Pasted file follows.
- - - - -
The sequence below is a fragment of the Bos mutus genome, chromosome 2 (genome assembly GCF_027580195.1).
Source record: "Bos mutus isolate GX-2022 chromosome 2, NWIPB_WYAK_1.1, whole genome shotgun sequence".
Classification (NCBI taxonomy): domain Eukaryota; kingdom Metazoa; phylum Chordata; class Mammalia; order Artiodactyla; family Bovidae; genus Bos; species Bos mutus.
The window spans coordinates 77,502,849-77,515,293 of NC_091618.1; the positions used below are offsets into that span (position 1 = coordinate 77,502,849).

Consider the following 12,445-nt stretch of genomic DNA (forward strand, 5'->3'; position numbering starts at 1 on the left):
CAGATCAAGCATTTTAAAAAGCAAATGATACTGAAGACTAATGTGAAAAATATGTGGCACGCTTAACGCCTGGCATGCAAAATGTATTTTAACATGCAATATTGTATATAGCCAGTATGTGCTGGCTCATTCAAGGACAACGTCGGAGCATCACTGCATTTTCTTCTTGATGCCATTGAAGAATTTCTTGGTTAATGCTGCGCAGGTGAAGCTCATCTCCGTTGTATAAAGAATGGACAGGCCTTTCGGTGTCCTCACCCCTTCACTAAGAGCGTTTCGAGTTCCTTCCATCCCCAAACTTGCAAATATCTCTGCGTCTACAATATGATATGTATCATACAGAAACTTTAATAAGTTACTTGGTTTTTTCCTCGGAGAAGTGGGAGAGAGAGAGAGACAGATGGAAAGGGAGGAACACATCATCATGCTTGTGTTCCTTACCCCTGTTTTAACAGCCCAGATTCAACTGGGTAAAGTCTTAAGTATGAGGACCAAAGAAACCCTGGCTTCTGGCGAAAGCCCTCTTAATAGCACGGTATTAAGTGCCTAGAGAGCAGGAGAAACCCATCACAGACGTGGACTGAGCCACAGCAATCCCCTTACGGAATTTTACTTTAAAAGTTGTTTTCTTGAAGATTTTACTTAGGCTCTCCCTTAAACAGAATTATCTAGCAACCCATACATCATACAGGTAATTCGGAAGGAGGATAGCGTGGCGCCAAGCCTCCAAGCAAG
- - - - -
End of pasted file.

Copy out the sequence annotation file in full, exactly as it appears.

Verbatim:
The sequence below is a fragment of the Bos mutus genome, chromosome 2 (genome assembly GCF_027580195.1).
Source record: "Bos mutus isolate GX-2022 chromosome 2, NWIPB_WYAK_1.1, whole genome shotgun sequence".
Classification (NCBI taxonomy): domain Eukaryota; kingdom Metazoa; phylum Chordata; class Mammalia; order Artiodactyla; family Bovidae; genus Bos; species Bos mutus.
The window spans coordinates 77,502,849-77,515,293 of NC_091618.1; the positions used below are offsets into that span (position 1 = coordinate 77,502,849).

Consider the following 12,445-nt stretch of genomic DNA (forward strand, 5'->3'; position numbering starts at 1 on the left):
CAGATCAAGCATTTTAAAAAGCAAATGATACTGAAGACTAATGTGAAAAATATGTGGCACGCTTAACGCCTGGCATGCAAAATGTATTTTAACATGCAATATTGTATATAGCCAGTATGTGCTGGCTCATTCAAGGACAACGTCGGAGCATCACTGCATTTTCTTCTTGATGCCATTGAAGAATTTCTTGGTTAATGCTGCGCAGGTGAAGCTCATCTCCGTTGTATAAAGAATGGACAGGCCTTTCGGTGTCCTCACCCCTTCACTAAGAGCGTTTCGAGTTCCTTCCATCCCCAAACTTGCAAATATCTCTGCGTCTACAATATGATATGTATCATACAGAAACTTTAATAAGTTACTTGGTTTTTTCCTCGGAGAAGTGGGAGAGAGAGAGAGACAGATGGAAAGGGAGGAACACATCATCATGCTTGTGTTCCTTACCCCTGTTTTAACAGCCCAGATTCAACTGGGTAAAGTCTTAAGTATGAGGACCAAAGAAACCCTGGCTTCTGGCGAAAGCCCTCTTAATAGCACGGTATTAAGTGCCTAGAGAGCAGGAGAAACCCATCACAGACGTGGACTGAGCCACAGCAATCCCCTTACGGAATTTTACTTTAAAAGTTGTTTTCTTGAAGATTTTACTTAGGCTCTCCCTTAAACAGAATTATCTAGCAACCCATACATCATACAGGTAATTCGGAAGGAGGATAGCGTGGCGCCAAGCCTCCAAGCAAG